Approaching the shared biology of obesity and depression: The stress axis as the locus of gene-environment interactions

S. R. Bornstein, A. Schuppenies, M. L. Wong, J. Licinio

Research output: Contribution to journalReview articlepeer-review

213 Citations (Scopus)


Obesity and depression are serious public health problems and also constitute cardiovascular disease risk factors. Research organizations have called for efforts to explore the interrelationship between obesity and depression. A useful starting point is the fact that in both disorders there is dysregulation of stress systems. We review molecular and clinical evidence indicating that the mediators of the stress response are a key locus for gene-environment interactions in the shared biology of depression and obesity. Scientific milestones include translational paradigms such as mice knockouts, imaging and pharmacogenomic approaches that can identify new therapeutic strategies for those burdened by these two afflictions of contemporary civilization. Perspectives for the future are promising. Our ability to dissect the underpinnings of common and complex diseases with shared substrates will be greatly enhanced by the Genes and Environment Initiative, the emerging Large Scale Studies of Genes and Environment in Common Disease, and the UK Biobank Project.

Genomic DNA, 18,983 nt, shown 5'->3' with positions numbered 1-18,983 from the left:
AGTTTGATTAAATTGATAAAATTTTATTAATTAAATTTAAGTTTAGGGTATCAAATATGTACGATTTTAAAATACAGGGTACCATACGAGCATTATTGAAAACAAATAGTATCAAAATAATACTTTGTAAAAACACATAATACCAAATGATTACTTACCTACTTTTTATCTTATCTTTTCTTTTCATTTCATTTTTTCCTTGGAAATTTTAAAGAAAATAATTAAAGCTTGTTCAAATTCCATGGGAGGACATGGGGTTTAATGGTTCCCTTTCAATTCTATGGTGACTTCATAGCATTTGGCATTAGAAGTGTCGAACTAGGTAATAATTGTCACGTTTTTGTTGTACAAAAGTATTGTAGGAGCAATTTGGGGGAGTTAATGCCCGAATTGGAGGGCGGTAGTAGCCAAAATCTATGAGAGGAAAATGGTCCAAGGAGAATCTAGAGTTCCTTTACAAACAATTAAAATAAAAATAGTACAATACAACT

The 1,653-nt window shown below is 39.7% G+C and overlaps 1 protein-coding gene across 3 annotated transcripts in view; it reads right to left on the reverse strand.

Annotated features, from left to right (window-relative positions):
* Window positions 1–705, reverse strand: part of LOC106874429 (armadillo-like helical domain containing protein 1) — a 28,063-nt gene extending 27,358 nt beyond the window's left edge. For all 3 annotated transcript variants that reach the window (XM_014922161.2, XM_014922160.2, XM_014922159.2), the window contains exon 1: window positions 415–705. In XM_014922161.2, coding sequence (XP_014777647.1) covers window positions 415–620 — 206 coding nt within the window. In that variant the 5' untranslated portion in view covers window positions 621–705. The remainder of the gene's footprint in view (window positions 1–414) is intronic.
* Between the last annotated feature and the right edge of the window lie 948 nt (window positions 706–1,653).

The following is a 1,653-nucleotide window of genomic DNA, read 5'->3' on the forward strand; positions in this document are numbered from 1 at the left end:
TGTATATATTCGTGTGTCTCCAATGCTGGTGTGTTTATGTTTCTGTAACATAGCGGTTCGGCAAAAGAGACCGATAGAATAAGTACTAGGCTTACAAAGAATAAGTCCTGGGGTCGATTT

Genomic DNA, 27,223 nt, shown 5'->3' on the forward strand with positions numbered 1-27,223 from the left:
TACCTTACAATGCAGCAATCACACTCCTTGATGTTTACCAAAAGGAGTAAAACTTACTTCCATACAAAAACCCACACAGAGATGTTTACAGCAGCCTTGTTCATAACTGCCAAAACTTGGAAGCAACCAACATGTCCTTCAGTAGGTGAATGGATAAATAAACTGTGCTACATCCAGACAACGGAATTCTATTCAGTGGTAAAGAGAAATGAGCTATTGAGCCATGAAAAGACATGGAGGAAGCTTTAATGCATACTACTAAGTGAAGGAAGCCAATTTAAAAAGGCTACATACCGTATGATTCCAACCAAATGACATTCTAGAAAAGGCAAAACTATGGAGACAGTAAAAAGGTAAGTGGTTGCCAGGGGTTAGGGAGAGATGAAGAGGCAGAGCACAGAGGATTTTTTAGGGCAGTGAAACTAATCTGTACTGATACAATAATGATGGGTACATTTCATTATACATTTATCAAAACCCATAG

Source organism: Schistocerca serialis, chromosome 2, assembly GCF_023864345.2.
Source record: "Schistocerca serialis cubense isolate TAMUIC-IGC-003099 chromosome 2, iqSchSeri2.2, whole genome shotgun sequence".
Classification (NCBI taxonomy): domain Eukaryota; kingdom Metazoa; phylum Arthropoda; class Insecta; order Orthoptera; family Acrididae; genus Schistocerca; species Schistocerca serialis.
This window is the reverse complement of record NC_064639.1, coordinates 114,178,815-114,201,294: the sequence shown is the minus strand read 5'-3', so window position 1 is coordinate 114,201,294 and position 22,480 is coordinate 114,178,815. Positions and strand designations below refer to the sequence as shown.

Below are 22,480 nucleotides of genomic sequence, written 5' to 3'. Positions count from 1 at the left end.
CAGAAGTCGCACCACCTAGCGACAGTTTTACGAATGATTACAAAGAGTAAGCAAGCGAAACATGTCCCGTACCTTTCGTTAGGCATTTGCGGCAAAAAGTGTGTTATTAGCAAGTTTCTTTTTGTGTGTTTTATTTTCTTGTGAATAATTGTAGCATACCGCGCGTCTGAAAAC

Original languageEnglish
Pages (from-to)892-902
Number of pages11
JournalMolecular psychiatry
Issue number10
Publication statusPublished or Issued - 9 Oct 2006


  • Depression
  • HPA axis
  • Obesity

ASJC Scopus subject areas

  • Molecular Biology
  • Psychiatry and Mental health
  • Cellular and Molecular Neuroscience

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